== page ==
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Clean machines

The fundamentals of warewashing haven’t changed much—wash dishes, glasses and cutlery with a little bit of detergent, rinse and sanitize with either hot water (at 180°) or water with a chemical additive (at 140°). Though the basic principles remain the same, several manufacturers have developed new equipment to help save both time and energy.

Robert Doland, a foodservice consultant with New York City-based Jacobs | Doland believes that a large consideration is determining the “true cost” of a warewashing unit vs. the “initial cost.” “Some of the options that price certain full-featured machines out of a purchase are the very same that will go on to provide so much operational savings that, not only will they offset the cost of the option itself, they will most likely pay back the cost of the entire machine,” says Doland.

One of these options is an exhaust heat pump; it uses the machine’s exhaust heat to increase the temperature of incoming water. Hobart’s AM Select Ventless is the first door-type machine with such a built-in energy recovery system. Heat generated by the dishwasher is recycled through the machine to raise the temperature of incoming water. The overall effect is that less energy is required to heat water to the required wash and sanitize temperatures. “Plus, the energy recovery system harnesses the existing heat and steam generated by the machine that otherwise would have escaped when the door was opened,” explains Carrie Hoff, product line manager for Hobart.

The Hobart machine also alleviates the challenge of positioning the dish room. High-temp machines (180° sanitizing) have to be tied into building ductwork systems to vent the heat and humidity generated. Even 140° sanitizing cycle machines should be vented. Hoff adds that since there is no vent “there is no need for ductwork for the ventilation hood, making it easy to install the units where it is most convenient.”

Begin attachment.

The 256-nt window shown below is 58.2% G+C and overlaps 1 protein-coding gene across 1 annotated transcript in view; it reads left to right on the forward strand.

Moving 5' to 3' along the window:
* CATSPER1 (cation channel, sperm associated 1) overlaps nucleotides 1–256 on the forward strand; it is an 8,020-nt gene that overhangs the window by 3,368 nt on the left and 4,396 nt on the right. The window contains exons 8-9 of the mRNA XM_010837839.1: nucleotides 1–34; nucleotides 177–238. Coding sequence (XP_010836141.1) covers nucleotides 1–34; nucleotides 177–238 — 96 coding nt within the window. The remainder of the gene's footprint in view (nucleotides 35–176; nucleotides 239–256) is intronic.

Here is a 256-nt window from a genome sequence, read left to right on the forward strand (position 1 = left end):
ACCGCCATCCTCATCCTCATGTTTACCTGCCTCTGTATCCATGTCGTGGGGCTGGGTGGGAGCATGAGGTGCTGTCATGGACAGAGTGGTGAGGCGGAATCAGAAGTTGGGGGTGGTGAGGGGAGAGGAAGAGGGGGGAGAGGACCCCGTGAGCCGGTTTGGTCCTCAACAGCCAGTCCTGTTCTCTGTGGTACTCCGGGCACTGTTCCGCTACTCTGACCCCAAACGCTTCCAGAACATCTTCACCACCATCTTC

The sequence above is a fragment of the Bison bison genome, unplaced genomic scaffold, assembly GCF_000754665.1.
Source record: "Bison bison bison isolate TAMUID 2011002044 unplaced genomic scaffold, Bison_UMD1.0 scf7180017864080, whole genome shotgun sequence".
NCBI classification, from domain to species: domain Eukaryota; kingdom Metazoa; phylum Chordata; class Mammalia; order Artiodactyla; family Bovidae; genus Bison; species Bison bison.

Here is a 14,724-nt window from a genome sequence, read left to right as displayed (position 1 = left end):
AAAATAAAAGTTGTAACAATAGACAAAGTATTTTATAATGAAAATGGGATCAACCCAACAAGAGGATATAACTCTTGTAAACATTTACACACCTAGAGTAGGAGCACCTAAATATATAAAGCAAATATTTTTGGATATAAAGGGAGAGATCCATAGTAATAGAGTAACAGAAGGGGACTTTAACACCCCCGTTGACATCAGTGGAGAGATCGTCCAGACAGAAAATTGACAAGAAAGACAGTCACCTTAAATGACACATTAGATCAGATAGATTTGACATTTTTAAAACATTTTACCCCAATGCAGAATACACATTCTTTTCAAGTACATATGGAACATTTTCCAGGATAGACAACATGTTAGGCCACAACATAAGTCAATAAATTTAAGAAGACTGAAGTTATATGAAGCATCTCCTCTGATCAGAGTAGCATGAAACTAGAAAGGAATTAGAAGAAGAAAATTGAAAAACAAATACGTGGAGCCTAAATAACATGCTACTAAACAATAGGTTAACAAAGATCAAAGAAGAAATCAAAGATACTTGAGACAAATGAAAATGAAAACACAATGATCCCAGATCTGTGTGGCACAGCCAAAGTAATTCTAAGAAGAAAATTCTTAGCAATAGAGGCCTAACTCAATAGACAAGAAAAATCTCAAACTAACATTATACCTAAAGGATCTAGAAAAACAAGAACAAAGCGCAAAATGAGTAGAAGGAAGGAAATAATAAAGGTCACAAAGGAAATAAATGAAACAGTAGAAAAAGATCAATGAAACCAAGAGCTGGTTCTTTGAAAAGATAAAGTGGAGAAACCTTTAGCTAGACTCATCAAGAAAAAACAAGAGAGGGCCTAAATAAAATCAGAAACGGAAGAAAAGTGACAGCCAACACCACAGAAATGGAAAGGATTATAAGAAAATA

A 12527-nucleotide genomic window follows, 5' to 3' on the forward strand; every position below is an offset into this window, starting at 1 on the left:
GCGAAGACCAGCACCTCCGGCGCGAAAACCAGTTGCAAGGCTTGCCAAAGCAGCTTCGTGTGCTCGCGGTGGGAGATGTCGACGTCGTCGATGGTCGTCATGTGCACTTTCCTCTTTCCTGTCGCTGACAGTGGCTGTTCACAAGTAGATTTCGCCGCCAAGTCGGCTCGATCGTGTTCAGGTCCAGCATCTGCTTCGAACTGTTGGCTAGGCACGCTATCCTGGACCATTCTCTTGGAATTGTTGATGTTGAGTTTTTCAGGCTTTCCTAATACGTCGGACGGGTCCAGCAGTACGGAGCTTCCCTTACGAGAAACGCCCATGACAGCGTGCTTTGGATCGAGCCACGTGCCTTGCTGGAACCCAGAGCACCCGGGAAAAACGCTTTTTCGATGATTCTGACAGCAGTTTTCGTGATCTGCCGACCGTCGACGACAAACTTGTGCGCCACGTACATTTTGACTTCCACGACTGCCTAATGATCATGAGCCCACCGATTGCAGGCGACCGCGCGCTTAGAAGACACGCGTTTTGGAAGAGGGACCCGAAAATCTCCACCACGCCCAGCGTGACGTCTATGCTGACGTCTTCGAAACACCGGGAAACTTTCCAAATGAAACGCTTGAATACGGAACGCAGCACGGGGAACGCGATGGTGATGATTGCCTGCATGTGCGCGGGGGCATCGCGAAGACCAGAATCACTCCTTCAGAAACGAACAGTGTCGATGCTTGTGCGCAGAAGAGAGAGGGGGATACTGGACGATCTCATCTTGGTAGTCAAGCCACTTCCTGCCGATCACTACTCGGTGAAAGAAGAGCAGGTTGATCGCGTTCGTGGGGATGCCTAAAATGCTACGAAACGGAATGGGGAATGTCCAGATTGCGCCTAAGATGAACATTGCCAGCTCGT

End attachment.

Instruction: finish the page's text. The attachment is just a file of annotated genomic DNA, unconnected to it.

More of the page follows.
For larger scale operations requiring flight-type machines, Champion Industries has developed the Heat Recovery with TempSure system on their EE-Series. With these features, the dishwasher can be connected to a cold water supply and still reach the appropriate wash and sanitize temperatures. The Heat Recovery System raises the temperature of incoming water from 60° to 110° without the need for any hot water. But what if the incoming water is less than 60°?

Champion’s TempSure system works with the Heat Recovery System to ensure that no matter what the water temperature, a safe cleaning temperature will be reached. This can impact LEED certification. According to Suzanne Painter-Supplee, director of consultant services for Champion Industries, energy for a hot water heater is regulated energy—the more energy used for heating water, the fewer LEED points can be earned. The cold water feed on the TempSure dishwasher reduces the required size of the hot water heater, lowering the amount of energy necessary for heating hot water.

On some of its undercounter series of dishwashers, Meiko is offering an Integrated Reverse Osmosis water filtering feature. The rinse water is passed through a dual-stage water filter that strips out minerals and chlorine. The purity of the rinse water eliminates the need for rinse-aid additives and the chore of polishing stemware and cutlery.

Doland also recommends that warewasher buyers seek models with high-efficiency spray nozzles and “smart” idle controls that allow the machine to use less energy in between wash cycles.

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